• Ah, for the Days of Bratskeller and College Books. There are many who feel that one of the factors leading to the demise of Westwood as a college town was the rebirth of the Third Street Prominade in Santa Monica (others blame it on the gang violence that overtook Westwood in the 1990s, or the outrageous rents that are charged). We forget that the Prominade was once as forlorn as Westwood. Here’s what the Prominade looked like in the 1960s and 1970s, before the days of the Gap and Santa Monica Place. Let’s hope that the community in Westwood can revitalize that community as Santa Monica did.
  • Drilling Down This last article is a little less thought provoking, and a bit more referential. However, some might call it revolutionary, and others might just say I should chuck it. I fear that if I keep with these puns, someone will give me the shaft. But I make them still, because the guide is a guide to drill bits and drilling. That reminds me… I’m seeing the dentist on Friday.


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Saturday Morning Post: A Tasty Stew of News Chum

Written By: cahwyguy - Sat Aug 23, 2014 @ 10:06 am PST

Observation StewOK, so I’m nowhere near Benji Franklin or Norm Rockwell. But it is Saturday, and that means it is time to bring out the “mag”… otherwise known as the stew of articles that caught my eye over this busy week:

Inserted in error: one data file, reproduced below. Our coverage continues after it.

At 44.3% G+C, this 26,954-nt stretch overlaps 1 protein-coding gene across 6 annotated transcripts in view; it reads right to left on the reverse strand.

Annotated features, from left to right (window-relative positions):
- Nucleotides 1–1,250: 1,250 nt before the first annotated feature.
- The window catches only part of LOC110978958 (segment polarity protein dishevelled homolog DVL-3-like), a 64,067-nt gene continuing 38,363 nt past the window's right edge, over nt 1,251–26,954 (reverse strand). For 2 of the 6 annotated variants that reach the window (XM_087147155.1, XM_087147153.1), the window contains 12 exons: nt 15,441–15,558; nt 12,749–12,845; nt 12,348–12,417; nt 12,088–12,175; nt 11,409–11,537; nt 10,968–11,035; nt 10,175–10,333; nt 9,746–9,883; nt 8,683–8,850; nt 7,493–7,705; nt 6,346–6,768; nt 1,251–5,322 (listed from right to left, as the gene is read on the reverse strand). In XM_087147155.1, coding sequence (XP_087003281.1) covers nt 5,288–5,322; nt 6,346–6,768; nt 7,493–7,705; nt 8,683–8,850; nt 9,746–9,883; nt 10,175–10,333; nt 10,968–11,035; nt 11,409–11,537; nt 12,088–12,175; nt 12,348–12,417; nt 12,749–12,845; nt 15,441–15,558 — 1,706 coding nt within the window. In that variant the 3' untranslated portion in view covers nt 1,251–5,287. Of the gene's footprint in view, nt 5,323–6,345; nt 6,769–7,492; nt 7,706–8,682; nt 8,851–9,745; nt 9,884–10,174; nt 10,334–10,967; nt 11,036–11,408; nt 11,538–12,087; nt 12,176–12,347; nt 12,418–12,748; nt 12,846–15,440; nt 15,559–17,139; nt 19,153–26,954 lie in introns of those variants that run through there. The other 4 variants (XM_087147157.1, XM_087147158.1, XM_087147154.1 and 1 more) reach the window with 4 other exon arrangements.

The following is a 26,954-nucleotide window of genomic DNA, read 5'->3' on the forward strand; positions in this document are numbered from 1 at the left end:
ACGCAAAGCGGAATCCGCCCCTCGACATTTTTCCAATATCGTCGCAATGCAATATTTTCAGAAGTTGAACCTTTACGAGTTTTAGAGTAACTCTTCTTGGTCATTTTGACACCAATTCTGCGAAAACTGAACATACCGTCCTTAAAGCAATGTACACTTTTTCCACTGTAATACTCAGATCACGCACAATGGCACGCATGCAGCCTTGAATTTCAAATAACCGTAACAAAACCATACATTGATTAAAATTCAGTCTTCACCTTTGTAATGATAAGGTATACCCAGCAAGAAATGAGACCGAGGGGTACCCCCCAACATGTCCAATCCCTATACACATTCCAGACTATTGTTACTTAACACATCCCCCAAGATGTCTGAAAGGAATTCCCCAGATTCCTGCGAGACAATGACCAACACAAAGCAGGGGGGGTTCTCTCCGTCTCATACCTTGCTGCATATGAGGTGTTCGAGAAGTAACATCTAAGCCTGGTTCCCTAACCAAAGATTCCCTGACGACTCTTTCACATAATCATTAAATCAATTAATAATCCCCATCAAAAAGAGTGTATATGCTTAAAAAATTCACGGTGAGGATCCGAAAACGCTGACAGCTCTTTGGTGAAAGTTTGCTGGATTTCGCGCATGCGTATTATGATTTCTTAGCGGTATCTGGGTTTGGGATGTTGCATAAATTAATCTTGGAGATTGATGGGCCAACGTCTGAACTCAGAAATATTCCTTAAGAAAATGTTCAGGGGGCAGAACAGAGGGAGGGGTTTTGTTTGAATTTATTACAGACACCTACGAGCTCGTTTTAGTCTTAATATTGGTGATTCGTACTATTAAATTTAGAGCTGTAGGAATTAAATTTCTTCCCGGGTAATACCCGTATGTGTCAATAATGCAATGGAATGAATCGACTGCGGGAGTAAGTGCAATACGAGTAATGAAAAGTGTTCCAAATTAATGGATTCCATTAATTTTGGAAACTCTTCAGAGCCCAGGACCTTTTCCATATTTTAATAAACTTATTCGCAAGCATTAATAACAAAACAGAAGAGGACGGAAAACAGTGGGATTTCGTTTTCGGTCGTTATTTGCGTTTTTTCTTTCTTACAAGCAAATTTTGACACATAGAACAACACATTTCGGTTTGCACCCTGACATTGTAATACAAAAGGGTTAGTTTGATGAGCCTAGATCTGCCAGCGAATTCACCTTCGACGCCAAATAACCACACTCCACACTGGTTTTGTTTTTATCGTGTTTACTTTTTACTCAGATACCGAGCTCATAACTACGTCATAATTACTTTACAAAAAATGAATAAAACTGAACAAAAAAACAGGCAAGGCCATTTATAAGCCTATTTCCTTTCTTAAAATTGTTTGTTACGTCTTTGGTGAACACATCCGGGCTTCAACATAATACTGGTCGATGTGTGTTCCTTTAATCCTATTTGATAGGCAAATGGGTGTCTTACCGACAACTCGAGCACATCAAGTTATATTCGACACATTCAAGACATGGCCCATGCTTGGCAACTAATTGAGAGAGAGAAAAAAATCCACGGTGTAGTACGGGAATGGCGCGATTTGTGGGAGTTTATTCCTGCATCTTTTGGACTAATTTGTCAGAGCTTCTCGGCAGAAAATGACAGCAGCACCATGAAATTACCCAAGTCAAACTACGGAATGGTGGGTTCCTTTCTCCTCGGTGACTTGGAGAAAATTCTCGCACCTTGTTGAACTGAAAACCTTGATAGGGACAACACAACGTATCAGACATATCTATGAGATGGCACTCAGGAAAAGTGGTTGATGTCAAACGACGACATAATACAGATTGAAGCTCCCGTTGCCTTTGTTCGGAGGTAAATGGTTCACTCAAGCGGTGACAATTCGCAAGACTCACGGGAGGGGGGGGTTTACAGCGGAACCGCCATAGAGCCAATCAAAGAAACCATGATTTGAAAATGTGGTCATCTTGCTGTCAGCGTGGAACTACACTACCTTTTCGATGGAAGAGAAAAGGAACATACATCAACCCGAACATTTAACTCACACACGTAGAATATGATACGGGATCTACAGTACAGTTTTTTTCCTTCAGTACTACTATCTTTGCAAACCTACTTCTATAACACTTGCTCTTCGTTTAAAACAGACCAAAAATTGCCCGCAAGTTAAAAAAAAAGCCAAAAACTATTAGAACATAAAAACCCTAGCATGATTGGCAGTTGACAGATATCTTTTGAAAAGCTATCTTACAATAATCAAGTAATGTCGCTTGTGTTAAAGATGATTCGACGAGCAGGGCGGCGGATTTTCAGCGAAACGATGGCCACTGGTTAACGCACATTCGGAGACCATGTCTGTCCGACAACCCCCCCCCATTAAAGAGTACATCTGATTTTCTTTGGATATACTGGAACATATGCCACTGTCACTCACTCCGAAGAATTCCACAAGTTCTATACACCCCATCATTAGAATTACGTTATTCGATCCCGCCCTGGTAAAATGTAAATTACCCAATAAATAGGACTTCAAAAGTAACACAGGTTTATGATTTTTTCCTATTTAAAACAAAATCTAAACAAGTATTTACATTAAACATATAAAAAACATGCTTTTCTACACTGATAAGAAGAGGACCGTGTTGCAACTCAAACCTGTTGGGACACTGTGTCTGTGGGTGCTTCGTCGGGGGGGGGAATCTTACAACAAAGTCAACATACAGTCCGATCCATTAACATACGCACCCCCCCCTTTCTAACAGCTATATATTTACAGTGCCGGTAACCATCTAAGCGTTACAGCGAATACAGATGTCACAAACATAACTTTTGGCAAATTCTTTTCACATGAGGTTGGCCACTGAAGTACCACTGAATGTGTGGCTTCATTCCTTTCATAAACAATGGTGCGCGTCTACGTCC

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News Chum Stew: Media, History, Vegas, and Patches

Written By: cahwyguy - Sat Aug 16, 2014 @ 1:36 pm PST

Observation StewIt’s Saturday, and that means it is time to clean out the links. This week is comparatively sparse compared to last week, the result of a busy week at work combined with the news cycle being dominated by celebrity deaths (the shock of Robin Williams, which overshadowed Lauren Bacall’s death the next day, just like Michael Jackson overshadowed Farrah Fawcett Majors) and police actions (with people acting surprised that racism exists in America… alas, it goes hand-in-hand with similar attitudes towards religion and sexual orientation — America isn’t perfect folks — it is our job to make it better). In any case, here are a few, perhaps less controversial, subjects that managed to catch my eye:


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Link Chum Stew: News, Design, CSUN, Food, Changing Times, and History, plus a Theatre Rant

Written By: cahwyguy - Sat Aug 09, 2014 @ 8:49 am PST

Observation StewIt’s Saturday, and that means it is time to clean out the links. This has been a busy week: I finished my year-long analysis of the 800-53 controls at work; our daughter returned from her summer on the East Coast; and there was the usual MoTAS work. I collected a number of links, but forgot to send them all back to me on Friday, so I couldn’t theme them as I wanted to. Oh well. I still think there are some really taste nuggets in here:

*: OK, addressing the item from Footlights. I understand the desire for an app, but I’m not seeing what’s unique here. I learn about my theatre from Goldstar and LA Stage Tix (and I’d love a Goldstar Android app — they only have iOS). Bitter-Lemons will eventually come out with a rating app (I participated in the Kickstarter). So why do I need an app to see what LA Theatre is around. What I need is an app that combines Amazon and Foursquare — looking at my theatre history and what I have liked or dislikes, and recommending particular shows in an upcoming time frame that will be of interest to me. That’s the app I want.